Based on these z-scores, children were then classified as stunted/not stunted and stunting-to-stunting odds ratios were computed, where stunting was defined as LAZ/HAZ < −2. To combine ORs from different studies, we used the Mantel-Haenszel method [12]. After obtaining two sets of stunting-to-stunting ORs (based on measured and smoothed lengths/heights), each set was used in a LiST analysis to examine how quickly intervention effects attenuated. We also compared this attenuation to that estimated using the stunting-to-stunting odds ratios from the Lancet Nutrition series (2013). For this analysis we created baseline models based on two sub-Saharan African countries that have different birth outcome and stunting profiles, Mali in the year 2013 and the Republic of Congo for 2015. For the base year in Mali, we estimated that roughly 35% of children are born SGA, 44.4% of children aged 24-59 months are stunted. In the Republic of Congo, roughly 25% of children are born SGA and 25% are stunted between the ages of 24-59 months. To examine how the different sets of odds ratios affected attenuation, we ran an analysis in which we introduced a new intervention that is 99% effective in eliminating SGA births and scaled up coverage to 99% and examined the estimated impact on stunting prevalence at ages 1, 6, 12, 18, 24, and 60 months under each set of stunting-to-stunting ORs.


We identified and obtained data from five additional cohorts, increasing the number of children included in our analyses to 21,786. Three of the new studies included over 13,000 children observed close to 1 month of age, enabling us to estimate odds ratios from birth to 1 month, and from 1 month to 6 months.

Figure 2 shows the results of the fitting procedure for 6 children from Pakistan. The figure illustrates the phenomenon of measurement error in that there are clearly some instances where a later length/height measurement is less than an earlier measurement. Assuming that children do not shrink in size this must reflect measurement error in one or both of the measurements. The smoothed growth curves appear to fit the measured data well.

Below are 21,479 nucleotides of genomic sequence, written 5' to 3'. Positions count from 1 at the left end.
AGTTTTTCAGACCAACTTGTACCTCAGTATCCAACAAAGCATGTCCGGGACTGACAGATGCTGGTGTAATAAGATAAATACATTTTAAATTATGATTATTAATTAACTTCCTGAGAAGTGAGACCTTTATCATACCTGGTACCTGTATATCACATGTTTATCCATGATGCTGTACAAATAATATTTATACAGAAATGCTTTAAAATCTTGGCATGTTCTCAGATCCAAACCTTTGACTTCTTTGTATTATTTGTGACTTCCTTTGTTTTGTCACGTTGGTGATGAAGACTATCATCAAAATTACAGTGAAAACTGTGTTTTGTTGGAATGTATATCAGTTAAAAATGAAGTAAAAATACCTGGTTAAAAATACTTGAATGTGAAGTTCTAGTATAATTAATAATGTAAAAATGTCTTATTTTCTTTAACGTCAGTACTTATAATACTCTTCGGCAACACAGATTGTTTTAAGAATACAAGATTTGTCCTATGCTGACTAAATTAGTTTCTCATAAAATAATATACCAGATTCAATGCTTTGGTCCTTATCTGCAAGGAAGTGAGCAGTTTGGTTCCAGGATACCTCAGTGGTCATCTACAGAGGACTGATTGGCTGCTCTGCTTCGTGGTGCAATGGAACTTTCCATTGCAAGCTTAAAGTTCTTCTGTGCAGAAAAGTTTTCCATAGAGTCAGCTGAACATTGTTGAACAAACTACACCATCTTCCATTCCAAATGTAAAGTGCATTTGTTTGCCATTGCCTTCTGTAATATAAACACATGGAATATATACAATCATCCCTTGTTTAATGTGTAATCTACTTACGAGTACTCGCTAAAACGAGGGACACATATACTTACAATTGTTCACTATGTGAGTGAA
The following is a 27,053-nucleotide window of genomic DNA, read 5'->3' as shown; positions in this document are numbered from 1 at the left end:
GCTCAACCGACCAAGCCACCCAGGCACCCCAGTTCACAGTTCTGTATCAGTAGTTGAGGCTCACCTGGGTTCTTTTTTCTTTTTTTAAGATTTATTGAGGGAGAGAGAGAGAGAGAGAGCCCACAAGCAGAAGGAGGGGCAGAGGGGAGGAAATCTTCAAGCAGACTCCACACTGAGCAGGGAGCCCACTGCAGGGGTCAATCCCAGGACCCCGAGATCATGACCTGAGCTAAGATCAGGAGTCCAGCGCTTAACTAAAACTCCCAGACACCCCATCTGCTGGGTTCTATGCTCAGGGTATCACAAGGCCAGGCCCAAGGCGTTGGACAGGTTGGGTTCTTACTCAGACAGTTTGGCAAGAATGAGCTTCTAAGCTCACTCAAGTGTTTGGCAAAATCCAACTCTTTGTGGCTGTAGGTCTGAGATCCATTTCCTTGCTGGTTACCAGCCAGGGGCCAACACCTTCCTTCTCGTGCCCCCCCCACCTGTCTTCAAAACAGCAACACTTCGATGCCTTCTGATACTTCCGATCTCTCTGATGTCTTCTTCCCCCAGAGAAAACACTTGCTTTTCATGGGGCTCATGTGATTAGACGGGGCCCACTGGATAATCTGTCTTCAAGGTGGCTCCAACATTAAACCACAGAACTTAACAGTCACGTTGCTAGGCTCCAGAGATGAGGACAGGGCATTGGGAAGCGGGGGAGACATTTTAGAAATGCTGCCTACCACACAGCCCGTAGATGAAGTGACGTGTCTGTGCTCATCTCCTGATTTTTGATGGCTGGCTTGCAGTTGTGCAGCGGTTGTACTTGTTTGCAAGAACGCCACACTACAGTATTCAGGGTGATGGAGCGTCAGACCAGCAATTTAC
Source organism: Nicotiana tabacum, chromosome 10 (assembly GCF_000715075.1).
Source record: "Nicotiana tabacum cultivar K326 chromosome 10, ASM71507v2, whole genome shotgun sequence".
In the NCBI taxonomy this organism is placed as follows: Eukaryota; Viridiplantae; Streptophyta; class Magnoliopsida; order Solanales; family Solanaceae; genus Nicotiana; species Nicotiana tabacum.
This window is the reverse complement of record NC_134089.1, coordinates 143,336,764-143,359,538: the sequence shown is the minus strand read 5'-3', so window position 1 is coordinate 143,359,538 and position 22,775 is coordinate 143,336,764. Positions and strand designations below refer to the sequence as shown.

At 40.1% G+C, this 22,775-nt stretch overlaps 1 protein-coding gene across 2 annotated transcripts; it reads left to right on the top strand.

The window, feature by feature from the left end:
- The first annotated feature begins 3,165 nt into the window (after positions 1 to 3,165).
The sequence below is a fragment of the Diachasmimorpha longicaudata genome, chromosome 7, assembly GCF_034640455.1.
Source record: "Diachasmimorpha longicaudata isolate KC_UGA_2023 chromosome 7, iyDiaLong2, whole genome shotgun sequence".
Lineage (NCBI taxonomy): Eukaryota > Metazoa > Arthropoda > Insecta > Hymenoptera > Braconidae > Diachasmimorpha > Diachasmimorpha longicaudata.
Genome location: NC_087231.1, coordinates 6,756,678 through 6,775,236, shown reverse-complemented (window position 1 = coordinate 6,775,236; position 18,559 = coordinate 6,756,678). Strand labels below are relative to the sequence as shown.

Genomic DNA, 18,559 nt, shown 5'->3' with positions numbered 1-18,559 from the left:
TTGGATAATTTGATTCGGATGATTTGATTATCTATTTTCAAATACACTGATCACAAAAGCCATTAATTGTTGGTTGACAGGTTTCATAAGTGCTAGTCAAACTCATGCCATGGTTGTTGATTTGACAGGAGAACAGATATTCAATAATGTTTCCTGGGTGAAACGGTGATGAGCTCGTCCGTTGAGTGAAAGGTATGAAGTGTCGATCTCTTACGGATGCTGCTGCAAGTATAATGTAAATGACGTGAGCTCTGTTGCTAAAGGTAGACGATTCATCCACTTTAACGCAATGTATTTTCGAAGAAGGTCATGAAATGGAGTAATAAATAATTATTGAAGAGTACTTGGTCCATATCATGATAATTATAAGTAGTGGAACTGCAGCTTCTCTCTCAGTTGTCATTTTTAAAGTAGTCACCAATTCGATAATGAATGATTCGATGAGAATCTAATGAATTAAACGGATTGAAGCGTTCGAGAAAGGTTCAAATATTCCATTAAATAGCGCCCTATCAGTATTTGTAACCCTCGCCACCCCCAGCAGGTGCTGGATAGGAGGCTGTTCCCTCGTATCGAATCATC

Fig. 2

Some examples of fitted growth curves for individual children from the Pakistan data set

While the individual fitted growth curves appear to track the measured lengths/heights reasonably well, there was some evidence of small systematic differences between measured and fitted lengths/heights at key ages. At 1 month of age, smoothed lengths were, on average, slightly greater than measured lengths (5 mm greater). At 6 months, fitted lengths were slightly shorter than measured lengths (2 mm shorter). At 12 months, the difference was about 3 mm (smoothed longer than measured). At 24 months, the difference was about 1 mm, but this time smoothed shorter than measured. At 60 months, the mean measured and fitted lengths were very similar. A comparison of measured and fitted lengths/heights across all cohorts is tabulated in Table 3.
Table 3

A comparison of measured and fitted lengths/heights at different ages

Age in months

Number of children

Mean measured length/height (cms)

Mean fitted length/height (cms)

Mean difference

(95% c.i.)





0.48 (0.46, 0.51)





−0.22 (−0.24, −0.20)





0.26 (0.24, 0.28)





−0.09 (−0.11, −0.07)





0.02 (−0.00, 0.04)

Table 4 presents the stunting-to-stunting ORs derived from the measured and smoothed lengths/heights. Smoothing led to a substantial increase in the stunting-to-stunting ORs for all age bands analysed. Odds ratios with measured lengths/heights were similar to those used in the 2013 Lancet Nutrition series (11 versus prior 12.4 for 1 to 6 months, 21 versus 21.4 for 6 to 12 months, and 22 versus 30.3 for 12 to 24 months), despite the additional cohorts.
Table 4

Stunting-to-stunting odds ratios estimated using measured and smoothed


1 to 6 months

6 to 12 months

12 to 24 months



































































Table 5 shows the results obtained from LiST when using different sets of stunting-to-stunting ORs. The simulated intervention almost eliminated SGA births in both countries. However, the impact of this reduction on later stunting varied depending on which set of stunting-to-stunting ORs were used. With the measured odds ratios, the virtual elimination of SGA births only reduced stunting prevalence at age 60 months in children from 44.4% to 43.7% (a 1.6% reduction) in Mali and from 25.1% to 24.8% (a 1.2% reduction) in the Republic of Congo. In the scenario using the smoothed odds ratios, the stunting prevalence among children aged 60 months in Mali were reduced from 44.4% to 41.9%, a 5.6% reduction in stunting and in the Republic of Congo stunting in this age group dropped from 25.1% to 24.0%, a 4.4% reduction in stunting. As expected, the use of the smoothed ORs reduced the attenuation effects seen with the measured odds ratios.